Using Hotlines and Other Rural Community Social Services for Improved Surveillance, Prevention and Intervention

  • Baker, David E.;
  • Chapman, Larry;
  • Scharf, Ted;
  • Hennessy, Colleen;
  • James, R.;
  • Olson, G. A.

Rural hotlines and other social services in farming communities have become increasingly important since the farm crisis of the mid-1980s. These agencies are in an excellent position to collect information regarding current needs and emerging problems in rural communities. Additionally, these agencies have been engaged in a wide variety of activities and services related to disaster relief, which essentially constitute, or have the potential to constitute, community interventions. However, there has been little effort to systematically gather and evaluate information about the types and outcomes of these social service activities. This paper utilizes the example of call logs from a rural hotline to illustrate the surveillance potential in the information collected, and the potential usefulness of this information in formulating interventions in rural communities.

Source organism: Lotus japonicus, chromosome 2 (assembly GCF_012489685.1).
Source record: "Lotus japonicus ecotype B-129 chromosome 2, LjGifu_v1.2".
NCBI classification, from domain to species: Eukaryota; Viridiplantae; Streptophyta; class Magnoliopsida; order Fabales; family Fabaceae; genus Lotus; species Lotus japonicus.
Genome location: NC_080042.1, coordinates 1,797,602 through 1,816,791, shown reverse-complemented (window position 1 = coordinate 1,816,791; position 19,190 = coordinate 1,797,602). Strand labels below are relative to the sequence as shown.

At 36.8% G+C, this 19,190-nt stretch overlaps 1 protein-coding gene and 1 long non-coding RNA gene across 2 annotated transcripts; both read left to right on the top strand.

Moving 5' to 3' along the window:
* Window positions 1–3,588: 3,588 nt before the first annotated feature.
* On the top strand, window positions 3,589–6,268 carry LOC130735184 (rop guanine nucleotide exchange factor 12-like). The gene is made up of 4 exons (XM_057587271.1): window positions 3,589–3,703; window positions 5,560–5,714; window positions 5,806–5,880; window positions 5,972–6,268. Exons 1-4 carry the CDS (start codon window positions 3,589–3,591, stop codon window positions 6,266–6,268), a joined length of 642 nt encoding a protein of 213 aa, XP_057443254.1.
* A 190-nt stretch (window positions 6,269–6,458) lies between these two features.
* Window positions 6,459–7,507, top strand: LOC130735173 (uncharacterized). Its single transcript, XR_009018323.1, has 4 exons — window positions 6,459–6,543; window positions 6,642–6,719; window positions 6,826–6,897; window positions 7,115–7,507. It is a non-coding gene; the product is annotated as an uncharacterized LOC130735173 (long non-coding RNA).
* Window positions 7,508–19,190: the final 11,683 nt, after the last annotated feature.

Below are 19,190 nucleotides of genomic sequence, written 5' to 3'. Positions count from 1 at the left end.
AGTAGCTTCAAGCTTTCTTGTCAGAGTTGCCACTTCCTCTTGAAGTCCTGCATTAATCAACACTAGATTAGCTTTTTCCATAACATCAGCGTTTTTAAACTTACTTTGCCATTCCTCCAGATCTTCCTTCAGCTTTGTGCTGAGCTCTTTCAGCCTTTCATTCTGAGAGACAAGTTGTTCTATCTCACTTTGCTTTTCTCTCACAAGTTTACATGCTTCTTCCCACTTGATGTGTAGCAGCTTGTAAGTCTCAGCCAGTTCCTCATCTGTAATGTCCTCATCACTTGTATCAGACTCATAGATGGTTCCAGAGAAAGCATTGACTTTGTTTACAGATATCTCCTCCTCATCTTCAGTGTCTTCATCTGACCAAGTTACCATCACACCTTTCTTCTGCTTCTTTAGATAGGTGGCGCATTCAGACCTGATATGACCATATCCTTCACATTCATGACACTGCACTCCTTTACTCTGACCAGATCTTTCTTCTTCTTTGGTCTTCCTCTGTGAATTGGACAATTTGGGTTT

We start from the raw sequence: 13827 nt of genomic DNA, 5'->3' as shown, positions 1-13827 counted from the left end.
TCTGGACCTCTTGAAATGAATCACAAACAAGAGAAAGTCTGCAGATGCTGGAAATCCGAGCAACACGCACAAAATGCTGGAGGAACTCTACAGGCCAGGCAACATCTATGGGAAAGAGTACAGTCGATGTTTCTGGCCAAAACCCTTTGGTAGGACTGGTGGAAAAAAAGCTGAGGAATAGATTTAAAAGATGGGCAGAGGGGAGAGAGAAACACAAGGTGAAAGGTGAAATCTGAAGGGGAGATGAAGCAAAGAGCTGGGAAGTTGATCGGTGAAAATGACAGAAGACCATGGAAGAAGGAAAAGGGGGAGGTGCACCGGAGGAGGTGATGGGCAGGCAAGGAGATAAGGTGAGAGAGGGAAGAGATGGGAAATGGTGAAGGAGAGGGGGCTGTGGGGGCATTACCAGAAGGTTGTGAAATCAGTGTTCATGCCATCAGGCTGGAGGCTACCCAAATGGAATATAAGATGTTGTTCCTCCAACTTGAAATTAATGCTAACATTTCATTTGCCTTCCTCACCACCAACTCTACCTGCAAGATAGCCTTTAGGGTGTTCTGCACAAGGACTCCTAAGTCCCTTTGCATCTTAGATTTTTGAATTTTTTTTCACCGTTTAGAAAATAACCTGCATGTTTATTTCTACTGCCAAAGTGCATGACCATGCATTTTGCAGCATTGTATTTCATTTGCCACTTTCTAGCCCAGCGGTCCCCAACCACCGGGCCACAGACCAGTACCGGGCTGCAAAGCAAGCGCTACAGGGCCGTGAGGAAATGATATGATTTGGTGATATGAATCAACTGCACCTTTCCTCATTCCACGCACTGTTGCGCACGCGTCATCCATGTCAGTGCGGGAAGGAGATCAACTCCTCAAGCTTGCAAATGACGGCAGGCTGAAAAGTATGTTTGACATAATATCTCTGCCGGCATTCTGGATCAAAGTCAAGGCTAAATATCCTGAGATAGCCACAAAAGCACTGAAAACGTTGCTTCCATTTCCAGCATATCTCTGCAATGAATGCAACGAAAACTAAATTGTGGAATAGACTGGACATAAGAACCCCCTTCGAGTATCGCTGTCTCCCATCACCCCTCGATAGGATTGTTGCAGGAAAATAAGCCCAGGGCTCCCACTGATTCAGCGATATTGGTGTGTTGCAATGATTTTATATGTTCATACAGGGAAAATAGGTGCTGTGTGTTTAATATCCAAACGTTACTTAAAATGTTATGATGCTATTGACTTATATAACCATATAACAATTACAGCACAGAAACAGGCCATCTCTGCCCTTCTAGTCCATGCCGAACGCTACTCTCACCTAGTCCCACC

Recently, researchers at NIOSH had the opportunity to code four years of data from the Wisconsin Farmers Assistance Program Hotline in Madison, Wisconsin. Open-ended, handwritten notes from the call logs were coded into categories of farm family life events. These data are presented and discussed briefly. Additionally, discussion will focus on the potential usefulness of hotlines, and other data collected by rural social service agencies, in providing information on changing trends in rural community problems and service needs to target interventions.

This research abstract was extracted from a portion of the proceedings of "Agricultural Safety and Health: Detection, Prevention and Intervention," a conference presented by the Ohio State University and the Ohio Department of Health, sponsored by the Centers for Disease Control/National Institute for Occupational Safety and Health.

T. Scharf, NIOSH, Cincinnati, OH; C.M. Hennessy, Fed. Office of Rural Health Policy, Washington, DC, L.J. Chapman, Univ. of Wisconsin, Madison, WI; G. A. Olson, Iowa State Univ. Extension, Mt. Pleasant, IA; D.E. Baker, Univ. of Missouri, Columbia, MO; R. James, Wisconsin Farmers Assistance Program Hotline, State of Wisconsin, Madison, WI.

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